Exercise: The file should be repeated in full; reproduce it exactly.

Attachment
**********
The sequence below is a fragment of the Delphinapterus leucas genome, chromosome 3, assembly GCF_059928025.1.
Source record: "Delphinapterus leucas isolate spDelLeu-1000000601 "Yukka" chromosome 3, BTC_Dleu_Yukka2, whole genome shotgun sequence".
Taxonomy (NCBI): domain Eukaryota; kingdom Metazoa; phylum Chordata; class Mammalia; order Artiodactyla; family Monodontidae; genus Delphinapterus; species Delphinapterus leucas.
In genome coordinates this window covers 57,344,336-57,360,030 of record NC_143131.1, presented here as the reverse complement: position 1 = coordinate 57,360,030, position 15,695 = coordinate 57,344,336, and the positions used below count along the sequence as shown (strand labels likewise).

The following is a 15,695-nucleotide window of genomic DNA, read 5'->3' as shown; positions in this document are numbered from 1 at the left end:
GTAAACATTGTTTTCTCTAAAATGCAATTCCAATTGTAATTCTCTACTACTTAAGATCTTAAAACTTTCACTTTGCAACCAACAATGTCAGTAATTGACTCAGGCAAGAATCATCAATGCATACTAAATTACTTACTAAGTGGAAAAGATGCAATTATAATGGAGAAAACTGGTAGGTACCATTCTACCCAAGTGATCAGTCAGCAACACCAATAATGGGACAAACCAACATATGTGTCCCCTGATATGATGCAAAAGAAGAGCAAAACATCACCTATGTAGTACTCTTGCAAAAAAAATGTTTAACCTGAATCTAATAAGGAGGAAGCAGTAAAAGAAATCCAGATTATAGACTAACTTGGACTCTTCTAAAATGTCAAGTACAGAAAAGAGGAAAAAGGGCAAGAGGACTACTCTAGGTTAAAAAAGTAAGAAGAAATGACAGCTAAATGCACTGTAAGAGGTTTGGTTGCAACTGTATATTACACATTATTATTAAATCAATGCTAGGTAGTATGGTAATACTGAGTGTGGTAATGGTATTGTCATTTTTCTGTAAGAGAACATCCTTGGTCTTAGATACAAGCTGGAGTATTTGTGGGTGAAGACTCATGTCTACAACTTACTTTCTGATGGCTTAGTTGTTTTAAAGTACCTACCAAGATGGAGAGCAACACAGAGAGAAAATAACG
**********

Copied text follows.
The sequence below is a fragment of the Delphinapterus leucas genome, chromosome 3, assembly GCF_059928025.1.
Source record: "Delphinapterus leucas isolate spDelLeu-1000000601 "Yukka" chromosome 3, BTC_Dleu_Yukka2, whole genome shotgun sequence".
Taxonomy (NCBI): domain Eukaryota; kingdom Metazoa; phylum Chordata; class Mammalia; order Artiodactyla; family Monodontidae; genus Delphinapterus; species Delphinapterus leucas.
In genome coordinates this window covers 57,344,336-57,360,030 of record NC_143131.1, presented here as the reverse complement: position 1 = coordinate 57,360,030, position 15,695 = coordinate 57,344,336, and the positions used below count along the sequence as shown (strand labels likewise).

The following is a 15,695-nucleotide window of genomic DNA, read 5'->3' as shown; positions in this document are numbered from 1 at the left end:
GTAAACATTGTTTTCTCTAAAATGCAATTCCAATTGTAATTCTCTACTACTTAAGATCTTAAAACTTTCACTTTGCAACCAACAATGTCAGTAATTGACTCAGGCAAGAATCATCAATGCATACTAAATTACTTACTAAGTGGAAAAGATGCAATTATAATGGAGAAAACTGGTAGGTACCATTCTACCCAAGTGATCAGTCAGCAACACCAATAATGGGACAAACCAACATATGTGTCCCCTGATATGATGCAAAAGAAGAGCAAAACATCACCTATGTAGTACTCTTGCAAAAAAAATGTTTAACCTGAATCTAATAAGGAGGAAGCAGTAAAAGAAATCCAGATTATAGACTAACTTGGACTCTTCTAAAATGTCAAGTACAGAAAAGAGGAAAAAGGGCAAGAGGACTACTCTAGGTTAAAAAAGTAAGAAGAAATGACAGCTAAATGCACTGTAAGAGGTTTGGTTGCAACTGTATATTACACATTATTATTAAATCAATGCTAGGTAGTATGGTAATACTGAGTGTGGTAATGGTATTGTCATTTTTCTGTAAGAGAACATCCTTGGTCTTAGATACAAGCTGGAGTATTTGTGGGTGAAGACTCATGTCTACAACTTACTTTCTGATGGCTTAGTTGTTTTAAAGTACCTACCAAGATGGAGAGCAACACAGAGAGAAAATAACG